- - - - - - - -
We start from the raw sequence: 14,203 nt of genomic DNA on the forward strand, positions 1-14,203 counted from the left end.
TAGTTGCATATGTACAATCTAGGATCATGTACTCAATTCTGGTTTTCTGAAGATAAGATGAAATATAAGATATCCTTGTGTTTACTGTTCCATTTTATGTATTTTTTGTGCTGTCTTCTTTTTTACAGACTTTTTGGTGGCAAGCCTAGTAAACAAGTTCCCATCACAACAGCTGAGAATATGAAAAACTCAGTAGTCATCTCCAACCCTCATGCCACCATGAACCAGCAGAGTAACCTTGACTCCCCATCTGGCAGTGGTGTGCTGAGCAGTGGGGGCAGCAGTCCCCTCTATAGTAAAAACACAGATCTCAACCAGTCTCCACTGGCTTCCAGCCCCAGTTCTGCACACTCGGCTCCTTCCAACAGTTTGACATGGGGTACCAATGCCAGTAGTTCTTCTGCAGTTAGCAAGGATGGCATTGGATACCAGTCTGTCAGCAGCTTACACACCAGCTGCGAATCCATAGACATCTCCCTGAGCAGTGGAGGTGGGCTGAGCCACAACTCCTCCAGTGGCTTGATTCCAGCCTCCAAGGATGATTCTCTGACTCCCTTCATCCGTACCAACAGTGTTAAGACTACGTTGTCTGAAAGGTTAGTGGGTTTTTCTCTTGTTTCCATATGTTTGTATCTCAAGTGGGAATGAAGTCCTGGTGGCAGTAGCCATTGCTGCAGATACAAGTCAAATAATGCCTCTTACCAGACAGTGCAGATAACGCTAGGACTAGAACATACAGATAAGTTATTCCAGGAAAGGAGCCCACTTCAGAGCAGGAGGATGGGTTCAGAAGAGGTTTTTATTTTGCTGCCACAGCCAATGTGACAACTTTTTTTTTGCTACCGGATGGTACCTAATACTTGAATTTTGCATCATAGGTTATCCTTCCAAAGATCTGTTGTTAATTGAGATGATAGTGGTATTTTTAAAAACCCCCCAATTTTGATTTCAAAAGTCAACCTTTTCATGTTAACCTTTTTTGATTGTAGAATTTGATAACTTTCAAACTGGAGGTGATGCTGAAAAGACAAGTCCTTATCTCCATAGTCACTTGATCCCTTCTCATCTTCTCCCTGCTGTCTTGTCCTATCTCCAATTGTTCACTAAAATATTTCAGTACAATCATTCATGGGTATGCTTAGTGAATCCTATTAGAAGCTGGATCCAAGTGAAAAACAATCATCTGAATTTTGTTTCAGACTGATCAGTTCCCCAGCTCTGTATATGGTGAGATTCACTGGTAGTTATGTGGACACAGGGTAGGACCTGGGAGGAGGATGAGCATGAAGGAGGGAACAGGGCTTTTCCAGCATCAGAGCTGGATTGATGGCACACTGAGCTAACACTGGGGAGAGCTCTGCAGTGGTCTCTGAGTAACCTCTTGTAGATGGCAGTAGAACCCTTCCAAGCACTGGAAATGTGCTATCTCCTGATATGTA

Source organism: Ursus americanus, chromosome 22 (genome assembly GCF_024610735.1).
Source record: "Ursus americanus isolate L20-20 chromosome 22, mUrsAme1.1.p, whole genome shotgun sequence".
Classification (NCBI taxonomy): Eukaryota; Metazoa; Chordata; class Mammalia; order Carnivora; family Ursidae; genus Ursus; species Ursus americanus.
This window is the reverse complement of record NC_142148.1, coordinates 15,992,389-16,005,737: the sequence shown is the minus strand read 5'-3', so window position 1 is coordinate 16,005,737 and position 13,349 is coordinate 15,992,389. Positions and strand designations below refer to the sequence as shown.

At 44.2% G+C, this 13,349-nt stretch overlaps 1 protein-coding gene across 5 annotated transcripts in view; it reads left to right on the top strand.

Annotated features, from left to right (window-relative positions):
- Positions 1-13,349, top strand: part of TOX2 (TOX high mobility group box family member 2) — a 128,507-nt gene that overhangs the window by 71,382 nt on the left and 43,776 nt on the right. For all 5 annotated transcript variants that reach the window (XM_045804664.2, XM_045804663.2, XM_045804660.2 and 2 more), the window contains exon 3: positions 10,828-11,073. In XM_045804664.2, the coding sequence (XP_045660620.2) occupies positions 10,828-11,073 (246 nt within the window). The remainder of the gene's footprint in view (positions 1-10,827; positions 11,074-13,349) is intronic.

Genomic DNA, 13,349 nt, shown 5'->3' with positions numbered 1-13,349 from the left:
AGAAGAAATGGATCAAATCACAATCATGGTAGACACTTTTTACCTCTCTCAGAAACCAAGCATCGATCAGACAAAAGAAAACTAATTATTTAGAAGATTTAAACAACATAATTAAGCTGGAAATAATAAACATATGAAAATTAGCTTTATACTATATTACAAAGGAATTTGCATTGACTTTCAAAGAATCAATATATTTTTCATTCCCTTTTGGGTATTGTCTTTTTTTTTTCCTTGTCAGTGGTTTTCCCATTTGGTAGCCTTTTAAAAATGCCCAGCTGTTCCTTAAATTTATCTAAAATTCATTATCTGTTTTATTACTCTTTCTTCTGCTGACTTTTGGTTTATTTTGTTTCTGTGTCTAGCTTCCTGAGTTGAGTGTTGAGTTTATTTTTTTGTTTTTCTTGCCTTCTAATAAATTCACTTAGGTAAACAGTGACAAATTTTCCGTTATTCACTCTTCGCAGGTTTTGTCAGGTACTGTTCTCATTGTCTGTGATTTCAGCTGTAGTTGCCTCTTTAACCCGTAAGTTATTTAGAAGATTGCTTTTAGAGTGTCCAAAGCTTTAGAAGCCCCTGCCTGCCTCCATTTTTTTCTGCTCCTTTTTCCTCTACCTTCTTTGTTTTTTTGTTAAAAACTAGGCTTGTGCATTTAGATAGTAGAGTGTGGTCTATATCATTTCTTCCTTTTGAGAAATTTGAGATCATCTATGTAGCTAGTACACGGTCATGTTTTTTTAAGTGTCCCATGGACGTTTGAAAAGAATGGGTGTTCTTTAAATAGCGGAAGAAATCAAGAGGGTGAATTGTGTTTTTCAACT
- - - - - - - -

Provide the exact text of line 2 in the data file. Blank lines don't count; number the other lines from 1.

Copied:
TAGTTGCATATGTACAATCTAGGATCATGTACTCAATTCTGGTTTTCTGAAGATAAGATGAAATATAAGATATCCTTGTGTTTACTGTTCCATTTTATGTATTTTTTGTGCTGTCTTCTTTTTTACAGACTTTTTGGTGGCAAGCCTAGTAAACAAGTTCCCATCACAACAGCTGAGAATATGAAAAACTCAGTAGTCATCTCCAACCCTCATGCCACCATGAACCAGCAGAGTAACCTTGACTCCCCATCTGGCAGTGGTGTGCTGAGCAGTGGGGGCAGCAGTCCCCTCTATAGTAAAAACACAGATCTCAACCAGTCTCCACTGGCTTCCAGCCCCAGTTCTGCACACTCGGCTCCTTCCAACAGTTTGACATGGGGTACCAATGCCAGTAGTTCTTCTGCAGTTAGCAAGGATGGCATTGGATACCAGTCTGTCAGCAGCTTACACACCAGCTGCGAATCCATAGACATCTCCCTGAGCAGTGGAGGTGGGCTGAGCCACAACTCCTCCAGTGGCTTGATTCCAGCCTCCAAGGATGATTCTCTGACTCCCTTCATCCGTACCAACAGTGTTAAGACTACGTTGTCTGAAAGGTTAGTGGGTTTTTCTCTTGTTTCCATATGTTTGTATCTCAAGTGGGAATGAAGTCCTGGTGGCAGTAGCCATTGCTGCAGATACAAGTCAAATAATGCCTCTTACCAGACAGTGCAGATAACGCTAGGACTAGAACATACAGATAAGTTATTCCAGGAAAGGAGCCCACTTCAGAGCAGGAGGATGGGTTCAGAAGAGGTTTTTATTTTGCTGCCACAGCCAATGTGACAACTTTTTTTTTGCTACCGGATGGTACCTAATACTTGAATTTTGCATCATAGGTTATCCTTCCAAAGATCTGTTGTTAATTGAGATGATAGTGGTATTTTTAAAAACCCCCCAATTTTGATTTCAAAAGTCAACCTTTTCATGTTAACCTTTTTTGATTGTAGAATTTGATAACTTTCAAACTGGAGGTGATGCTGAAAAGACAAGTCCTTATCTCCATAGTCACTTGATCCCTTCTCATCTTCTCCCTGCTGTCTTGTCCTATCTCCAATTGTTCACTAAAATATTTCAGTACAATCATTCATGGGTATGCTTAGTGAATCCTATTAGAAGCTGGATCCAAGTGAAAAACAATCATCTGAATTTTGTTTCAGACTGATCAGTTCCCCAGCTCTGTATATGGTGAGATTCACTGGTAGTTATGTGGACACAGGGTAGGACCTGGGAGGAGGATGAGCATGAAGGAGGGAACAGGGCTTTTCCAGCATCAGAGCTGGATTGATGGCACACTGAGCTAACACTGGGGAGAGCTCTGCAGTGGTCTCTGAGTAACCTCTTGTAGATGGCAGTAGAACCCTTCCAAGCACTGGAAATGTGCTATCTCCTGATATGTA